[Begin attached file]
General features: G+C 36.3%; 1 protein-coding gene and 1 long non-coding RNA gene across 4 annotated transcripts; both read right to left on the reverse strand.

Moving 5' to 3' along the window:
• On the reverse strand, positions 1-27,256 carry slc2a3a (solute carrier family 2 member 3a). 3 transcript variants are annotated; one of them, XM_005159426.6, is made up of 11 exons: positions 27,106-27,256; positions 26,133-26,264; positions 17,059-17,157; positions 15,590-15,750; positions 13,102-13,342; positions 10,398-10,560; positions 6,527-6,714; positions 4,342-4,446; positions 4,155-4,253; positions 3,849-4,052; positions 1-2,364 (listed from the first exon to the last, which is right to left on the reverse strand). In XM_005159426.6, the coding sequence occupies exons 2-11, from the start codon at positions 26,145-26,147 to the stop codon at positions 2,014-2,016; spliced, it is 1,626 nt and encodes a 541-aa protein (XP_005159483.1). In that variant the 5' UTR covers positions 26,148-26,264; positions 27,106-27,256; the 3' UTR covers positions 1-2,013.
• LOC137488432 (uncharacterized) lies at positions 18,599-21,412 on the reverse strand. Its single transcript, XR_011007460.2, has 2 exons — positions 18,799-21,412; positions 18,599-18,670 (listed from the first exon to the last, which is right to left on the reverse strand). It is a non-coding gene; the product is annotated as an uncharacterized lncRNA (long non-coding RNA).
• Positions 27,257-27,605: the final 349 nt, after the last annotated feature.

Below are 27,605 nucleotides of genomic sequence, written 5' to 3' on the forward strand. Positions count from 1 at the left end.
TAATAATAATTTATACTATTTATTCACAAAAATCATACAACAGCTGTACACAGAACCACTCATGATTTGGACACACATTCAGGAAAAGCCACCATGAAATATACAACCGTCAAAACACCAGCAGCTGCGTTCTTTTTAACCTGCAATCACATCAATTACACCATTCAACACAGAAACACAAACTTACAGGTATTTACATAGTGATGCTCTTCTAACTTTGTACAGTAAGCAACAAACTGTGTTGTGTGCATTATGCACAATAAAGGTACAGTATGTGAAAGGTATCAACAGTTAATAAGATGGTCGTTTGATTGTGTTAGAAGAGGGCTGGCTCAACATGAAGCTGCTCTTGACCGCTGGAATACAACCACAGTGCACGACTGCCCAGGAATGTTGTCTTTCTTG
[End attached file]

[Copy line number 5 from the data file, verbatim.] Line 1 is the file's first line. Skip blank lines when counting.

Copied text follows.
• Positions 27,257-27,605: the final 349 nt, after the last annotated feature.